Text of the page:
Internal Revenue Service Portability of Estate Tax Exemption  

If a married couple has significant wealth and is expecting to owe Federal estate taxes upon the death of the second spouse, current Internal Revenue Service Regulations allow a surviving spouse a period of five (5) years from the death of the first spouse, to elect portability.

Under current law, there is a $12,060,000 exemption from Federal estate taxes through the year 2025 (estimated to drop by approximately one-half in the year 2026), per person for estate taxes and gifts to children or other non-spouse beneficiaries during life or upon death.  Any amounts above the exemption could incur up to 40 percent in estate taxes.

Even though a surviving spouse may inherit all of the deceased spouse’s assets free of estate taxes, there may be estate taxes owed after the death of the surviving spouse.  Portability allows a surviving spouse the ability to transfer a deceased spouse’s unused exemption amount for estate and gift taxes to the surviving spouse.  This would allow the deceased spouse’s unused exemption to become available for the application to the surviving spouse’s subsequent transfers during life or upon death.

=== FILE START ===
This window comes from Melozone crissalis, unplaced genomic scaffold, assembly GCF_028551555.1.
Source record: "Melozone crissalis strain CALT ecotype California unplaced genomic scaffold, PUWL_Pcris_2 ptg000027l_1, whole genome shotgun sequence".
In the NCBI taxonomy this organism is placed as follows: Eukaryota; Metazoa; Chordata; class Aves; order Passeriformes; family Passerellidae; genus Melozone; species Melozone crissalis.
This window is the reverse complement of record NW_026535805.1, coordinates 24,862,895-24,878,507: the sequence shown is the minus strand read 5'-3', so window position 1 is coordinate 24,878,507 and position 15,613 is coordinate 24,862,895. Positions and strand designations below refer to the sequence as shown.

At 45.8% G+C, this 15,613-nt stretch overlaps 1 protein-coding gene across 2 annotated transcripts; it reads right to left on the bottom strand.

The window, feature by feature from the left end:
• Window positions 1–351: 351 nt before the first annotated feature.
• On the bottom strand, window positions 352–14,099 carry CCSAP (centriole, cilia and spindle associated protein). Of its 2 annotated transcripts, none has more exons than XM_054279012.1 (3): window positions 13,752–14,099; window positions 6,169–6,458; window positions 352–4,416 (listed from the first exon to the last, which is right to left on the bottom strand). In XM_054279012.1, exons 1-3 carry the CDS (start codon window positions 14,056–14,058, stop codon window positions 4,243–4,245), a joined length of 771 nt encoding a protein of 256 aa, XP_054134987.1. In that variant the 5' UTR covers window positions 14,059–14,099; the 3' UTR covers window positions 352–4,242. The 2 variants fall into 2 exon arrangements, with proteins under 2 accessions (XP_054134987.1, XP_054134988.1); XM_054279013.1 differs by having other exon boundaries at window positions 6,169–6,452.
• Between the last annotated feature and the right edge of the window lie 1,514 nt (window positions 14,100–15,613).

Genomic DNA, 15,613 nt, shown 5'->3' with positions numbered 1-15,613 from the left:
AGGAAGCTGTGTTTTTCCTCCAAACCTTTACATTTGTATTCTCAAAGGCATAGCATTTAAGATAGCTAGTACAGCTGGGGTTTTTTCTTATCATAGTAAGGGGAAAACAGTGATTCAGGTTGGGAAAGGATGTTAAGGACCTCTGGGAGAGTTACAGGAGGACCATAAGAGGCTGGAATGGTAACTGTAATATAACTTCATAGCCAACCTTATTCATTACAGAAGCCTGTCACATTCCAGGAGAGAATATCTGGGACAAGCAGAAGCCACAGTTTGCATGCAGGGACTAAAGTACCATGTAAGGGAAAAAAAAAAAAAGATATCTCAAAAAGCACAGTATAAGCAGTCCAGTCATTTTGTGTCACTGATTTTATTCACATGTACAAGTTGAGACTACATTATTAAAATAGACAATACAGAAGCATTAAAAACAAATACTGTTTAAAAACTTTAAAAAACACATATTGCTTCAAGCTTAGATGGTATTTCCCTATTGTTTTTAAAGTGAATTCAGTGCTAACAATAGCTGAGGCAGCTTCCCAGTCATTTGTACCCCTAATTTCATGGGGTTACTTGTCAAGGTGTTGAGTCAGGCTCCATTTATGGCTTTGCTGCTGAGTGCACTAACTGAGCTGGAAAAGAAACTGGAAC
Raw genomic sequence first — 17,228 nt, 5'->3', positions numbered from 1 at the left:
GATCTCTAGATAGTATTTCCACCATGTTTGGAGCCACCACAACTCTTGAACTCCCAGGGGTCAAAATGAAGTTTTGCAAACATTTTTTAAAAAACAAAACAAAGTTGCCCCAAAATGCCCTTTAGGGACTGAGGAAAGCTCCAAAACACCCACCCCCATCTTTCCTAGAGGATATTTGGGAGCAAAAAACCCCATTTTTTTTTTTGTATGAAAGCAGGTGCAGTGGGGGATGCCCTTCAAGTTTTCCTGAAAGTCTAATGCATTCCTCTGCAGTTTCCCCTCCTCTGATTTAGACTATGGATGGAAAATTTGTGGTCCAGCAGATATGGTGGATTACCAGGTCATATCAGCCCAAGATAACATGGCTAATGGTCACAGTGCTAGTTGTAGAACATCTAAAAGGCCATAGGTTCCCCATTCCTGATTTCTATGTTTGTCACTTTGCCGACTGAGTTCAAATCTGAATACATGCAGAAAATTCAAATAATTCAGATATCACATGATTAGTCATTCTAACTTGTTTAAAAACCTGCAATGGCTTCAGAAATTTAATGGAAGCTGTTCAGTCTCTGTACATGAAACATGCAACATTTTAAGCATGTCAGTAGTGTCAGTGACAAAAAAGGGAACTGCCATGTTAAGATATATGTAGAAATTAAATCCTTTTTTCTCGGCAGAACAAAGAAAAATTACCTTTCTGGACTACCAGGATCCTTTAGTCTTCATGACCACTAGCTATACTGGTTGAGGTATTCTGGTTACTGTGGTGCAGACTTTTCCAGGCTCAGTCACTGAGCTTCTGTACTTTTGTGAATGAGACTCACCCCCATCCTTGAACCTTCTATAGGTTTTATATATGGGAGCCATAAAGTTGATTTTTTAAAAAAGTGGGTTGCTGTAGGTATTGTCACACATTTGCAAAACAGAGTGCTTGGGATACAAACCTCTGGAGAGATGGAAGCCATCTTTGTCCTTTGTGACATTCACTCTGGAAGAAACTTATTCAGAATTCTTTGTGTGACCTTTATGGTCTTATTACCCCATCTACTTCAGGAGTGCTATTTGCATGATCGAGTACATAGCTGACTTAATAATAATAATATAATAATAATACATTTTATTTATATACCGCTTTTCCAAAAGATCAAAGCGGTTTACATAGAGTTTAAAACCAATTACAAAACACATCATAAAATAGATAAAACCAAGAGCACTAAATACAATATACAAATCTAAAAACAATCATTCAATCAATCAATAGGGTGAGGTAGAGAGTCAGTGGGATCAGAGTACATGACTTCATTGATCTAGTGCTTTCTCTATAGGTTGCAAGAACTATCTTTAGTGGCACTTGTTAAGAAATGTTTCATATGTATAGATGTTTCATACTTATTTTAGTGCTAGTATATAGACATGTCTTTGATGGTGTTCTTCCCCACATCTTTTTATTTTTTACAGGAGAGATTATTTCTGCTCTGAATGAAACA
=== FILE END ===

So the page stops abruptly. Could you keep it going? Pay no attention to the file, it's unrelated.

However, a surviving spouse may elect portability, allowing the spouse to have the deceased spouse’s unused exemption amount, as well as their own exemption amount, which would allow a $12,120,000 exemption from Federal estate taxes (under current law).

Portability can be elected by a surviving spouse within five (5) years from the date of death of the spouse by filing a Federal Estate Tax Return (Form 706) with the Internal Revenue Service.

Provided the Form 706 is filed within the five (5) year period, it will not be necessary to request the Internal Revenue Service to issue a private letter ruling, as was required under previous Internal Revenue Service Regulations.